Sneak Peek at 19 Science Simulations for Summit Supercomputer in 2019

By Katie Elyce Jones

January 23, 2019

This month, Summit Early Science Program users are starting to work on some of the world’s toughest science problems on its most powerful supercomputer: the 200-petaflop, IBM AC922 Summit system at the Oak Ridge Leadership Computing Facility (OLCF). The OLCF is a US Department of Energy Office of Science User Facility located at Oak Ridge National Laboratory (ORNL).

Not only is Summit significantly expanding the capabilities of modeling and simulation—from tracking the elements released in star explosions to virtually testing future fusion reactors—the system is taking researchers into new territory enabled by artificial intelligence (AI). From uncovering unseen patterns in cancer data to creating deep learning networks for scientific image analysis, 2019 is poised to be a groundbreaking year for applying AI algorithms to intractable data science problems. In this article, we preview just 19 of the more than 30 critical science topics and simulations researchers will be tackling on Summit during the Early Science period.

View the complete list of the Early Science projects here.

  1. Evolution of the universe 

To investigate big questions in modern cosmology, including the role of dark energy in the acceleration of the universe and the distribution of unseen dark matter, researchers will simulate a “virtual universe” on Summit that can be combined with observational results.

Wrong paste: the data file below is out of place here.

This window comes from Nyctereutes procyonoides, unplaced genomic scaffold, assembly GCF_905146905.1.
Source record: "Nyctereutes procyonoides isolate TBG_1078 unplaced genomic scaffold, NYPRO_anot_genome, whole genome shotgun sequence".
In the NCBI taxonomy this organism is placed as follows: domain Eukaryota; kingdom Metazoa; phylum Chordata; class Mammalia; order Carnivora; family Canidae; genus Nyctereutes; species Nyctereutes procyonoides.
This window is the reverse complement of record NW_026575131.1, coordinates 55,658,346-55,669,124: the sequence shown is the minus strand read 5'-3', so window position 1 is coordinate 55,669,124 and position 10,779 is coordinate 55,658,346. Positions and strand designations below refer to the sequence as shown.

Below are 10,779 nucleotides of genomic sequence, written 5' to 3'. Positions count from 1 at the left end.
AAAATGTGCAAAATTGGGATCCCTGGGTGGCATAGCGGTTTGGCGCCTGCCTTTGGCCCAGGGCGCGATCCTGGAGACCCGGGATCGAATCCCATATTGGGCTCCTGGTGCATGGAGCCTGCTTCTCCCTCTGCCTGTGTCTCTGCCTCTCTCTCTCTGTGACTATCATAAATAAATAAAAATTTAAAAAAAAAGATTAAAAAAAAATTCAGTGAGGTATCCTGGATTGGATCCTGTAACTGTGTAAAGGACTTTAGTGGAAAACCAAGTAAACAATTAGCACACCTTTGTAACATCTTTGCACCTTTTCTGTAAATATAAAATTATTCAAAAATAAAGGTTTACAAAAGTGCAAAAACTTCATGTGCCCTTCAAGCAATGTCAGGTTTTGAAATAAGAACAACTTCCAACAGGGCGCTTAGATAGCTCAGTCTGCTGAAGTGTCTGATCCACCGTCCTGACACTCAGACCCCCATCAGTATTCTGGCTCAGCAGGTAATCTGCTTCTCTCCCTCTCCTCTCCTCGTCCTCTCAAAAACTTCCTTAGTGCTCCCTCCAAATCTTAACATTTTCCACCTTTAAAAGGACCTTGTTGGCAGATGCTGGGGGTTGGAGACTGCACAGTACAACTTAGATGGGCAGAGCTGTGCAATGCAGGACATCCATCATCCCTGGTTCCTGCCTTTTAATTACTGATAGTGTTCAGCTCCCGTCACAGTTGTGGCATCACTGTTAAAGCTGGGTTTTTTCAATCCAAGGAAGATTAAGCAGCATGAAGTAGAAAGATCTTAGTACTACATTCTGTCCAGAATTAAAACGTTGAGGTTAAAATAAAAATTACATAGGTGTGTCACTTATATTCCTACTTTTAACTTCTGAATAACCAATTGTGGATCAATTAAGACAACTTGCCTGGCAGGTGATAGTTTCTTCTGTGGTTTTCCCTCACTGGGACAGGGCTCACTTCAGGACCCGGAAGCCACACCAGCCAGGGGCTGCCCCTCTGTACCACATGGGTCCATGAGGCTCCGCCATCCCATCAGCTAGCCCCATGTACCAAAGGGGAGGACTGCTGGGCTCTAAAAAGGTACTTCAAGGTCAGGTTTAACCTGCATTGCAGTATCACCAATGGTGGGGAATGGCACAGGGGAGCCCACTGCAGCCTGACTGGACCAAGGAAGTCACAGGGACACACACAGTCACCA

Project: Frontier Precision Cosmology with HACC
Principal investigator: Salman Habib, Argonne National Laboratory

  1. Whole-cell simulation

Scientists will use sophisticated experimental data on cellular structures like organelles in atomic detail to simulate the dynamics of what will likely be the first computationally modeled “protocell” that incorporates a cell’s essential features from the atomic to the cellular scale.

Project: Protocell: Petascale Simulation with NAMD and VMD Helps Understanding Cells at the Atomic Level
Principal investigator: Emad Tajkhorshid, University of Illinois-Urbana Champagne

  1. Inside a nuclear reactor

Researchers will simulate an operating nuclear reactor and compare the results with operational data from a real nuclear reactor plant. Summit will enable the team to simulate details that could not previously be computed, contributing to a national effort to extend the lifetimes of nuclear reactors.

Project: Full Power Simulation of the Watts Bar Nuclear Reactor using the Shift Monte Carlo Transport Solver
Principal investigator: Steven Hamilton, ORNL

  1. Post-Moore’s Law graphene circuits

Scientists will explore potential metals for components in atomically precise graphene nanoribbon circuits that could offer an alternative to traditional silicon-based computer circuitry, which is predicted to become too small by the 2020s to work reliably.

Project: Nanoscale Design of Contacts to Atomically Precise Graphene Devices
Principal investigator: Jerry Bernholc, North Carolina State University

  1. A critical point in the formation of matter